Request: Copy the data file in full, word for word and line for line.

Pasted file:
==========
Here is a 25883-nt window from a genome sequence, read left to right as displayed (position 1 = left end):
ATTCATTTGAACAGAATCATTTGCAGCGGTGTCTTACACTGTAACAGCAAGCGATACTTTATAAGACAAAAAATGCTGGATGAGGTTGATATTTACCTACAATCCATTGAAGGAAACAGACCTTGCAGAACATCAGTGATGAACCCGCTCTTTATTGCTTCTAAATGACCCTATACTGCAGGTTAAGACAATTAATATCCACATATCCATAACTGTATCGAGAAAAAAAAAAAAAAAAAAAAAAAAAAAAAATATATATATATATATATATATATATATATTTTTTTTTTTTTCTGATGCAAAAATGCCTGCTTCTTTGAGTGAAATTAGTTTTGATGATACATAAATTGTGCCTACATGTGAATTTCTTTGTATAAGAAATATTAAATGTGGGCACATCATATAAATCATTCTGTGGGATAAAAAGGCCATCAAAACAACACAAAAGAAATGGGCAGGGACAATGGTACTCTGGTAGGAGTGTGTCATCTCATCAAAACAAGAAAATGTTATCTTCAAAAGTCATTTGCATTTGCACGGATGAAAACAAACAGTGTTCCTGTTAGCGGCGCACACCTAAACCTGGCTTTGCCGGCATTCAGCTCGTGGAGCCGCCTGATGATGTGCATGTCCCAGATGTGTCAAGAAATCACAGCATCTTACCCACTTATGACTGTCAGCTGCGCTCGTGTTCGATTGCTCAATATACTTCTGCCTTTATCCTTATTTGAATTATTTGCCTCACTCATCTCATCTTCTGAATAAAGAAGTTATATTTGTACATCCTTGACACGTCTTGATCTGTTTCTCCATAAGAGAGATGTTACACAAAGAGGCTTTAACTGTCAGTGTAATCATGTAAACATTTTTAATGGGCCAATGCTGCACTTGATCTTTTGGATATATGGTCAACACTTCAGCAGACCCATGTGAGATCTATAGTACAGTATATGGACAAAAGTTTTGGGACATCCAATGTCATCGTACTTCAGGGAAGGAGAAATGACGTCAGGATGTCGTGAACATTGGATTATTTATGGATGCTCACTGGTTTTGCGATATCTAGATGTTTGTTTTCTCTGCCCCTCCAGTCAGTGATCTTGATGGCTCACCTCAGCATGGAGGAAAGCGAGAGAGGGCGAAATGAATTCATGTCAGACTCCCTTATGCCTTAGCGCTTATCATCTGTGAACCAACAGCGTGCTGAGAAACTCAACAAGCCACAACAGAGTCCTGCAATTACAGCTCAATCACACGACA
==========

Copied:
Here is a 25883-nt window from a genome sequence, read left to right as displayed (position 1 = left end):
ATTCATTTGAACAGAATCATTTGCAGCGGTGTCTTACACTGTAACAGCAAGCGATACTTTATAAGACAAAAAATGCTGGATGAGGTTGATATTTACCTACAATCCATTGAAGGAAACAGACCTTGCAGAACATCAGTGATGAACCCGCTCTTTATTGCTTCTAAATGACCCTATACTGCAGGTTAAGACAATTAATATCCACATATCCATAACTGTATCGAGAAAAAAAAAAAAAAAAAAAAAAAAAAAAAATATATATATATATATATATATATATATATTTTTTTTTTTTTCTGATGCAAAAATGCCTGCTTCTTTGAGTGAAATTAGTTTTGATGATACATAAATTGTGCCTACATGTGAATTTCTTTGTATAAGAAATATTAAATGTGGGCACATCATATAAATCATTCTGTGGGATAAAAAGGCCATCAAAACAACACAAAAGAAATGGGCAGGGACAATGGTACTCTGGTAGGAGTGTGTCATCTCATCAAAACAAGAAAATGTTATCTTCAAAAGTCATTTGCATTTGCACGGATGAAAACAAACAGTGTTCCTGTTAGCGGCGCACACCTAAACCTGGCTTTGCCGGCATTCAGCTCGTGGAGCCGCCTGATGATGTGCATGTCCCAGATGTGTCAAGAAATCACAGCATCTTACCCACTTATGACTGTCAGCTGCGCTCGTGTTCGATTGCTCAATATACTTCTGCCTTTATCCTTATTTGAATTATTTGCCTCACTCATCTCATCTTCTGAATAAAGAAGTTATATTTGTACATCCTTGACACGTCTTGATCTGTTTCTCCATAAGAGAGATGTTACACAAAGAGGCTTTAACTGTCAGTGTAATCATGTAAACATTTTTAATGGGCCAATGCTGCACTTGATCTTTTGGATATATGGTCAACACTTCAGCAGACCCATGTGAGATCTATAGTACAGTATATGGACAAAAGTTTTGGGACATCCAATGTCATCGTACTTCAGGGAAGGAGAAATGACGTCAGGATGTCGTGAACATTGGATTATTTATGGATGCTCACTGGTTTTGCGATATCTAGATGTTTGTTTTCTCTGCCCCTCCAGTCAGTGATCTTGATGGCTCACCTCAGCATGGAGGAAAGCGAGAGAGGGCGAAATGAATTCATGTCAGACTCCCTTATGCCTTAGCGCTTATCATCTGTGAACCAACAGCGTGCTGAGAAACTCAACAAGCCACAACAGAGTCCTGCAATTACAGCTCAATCACACGACA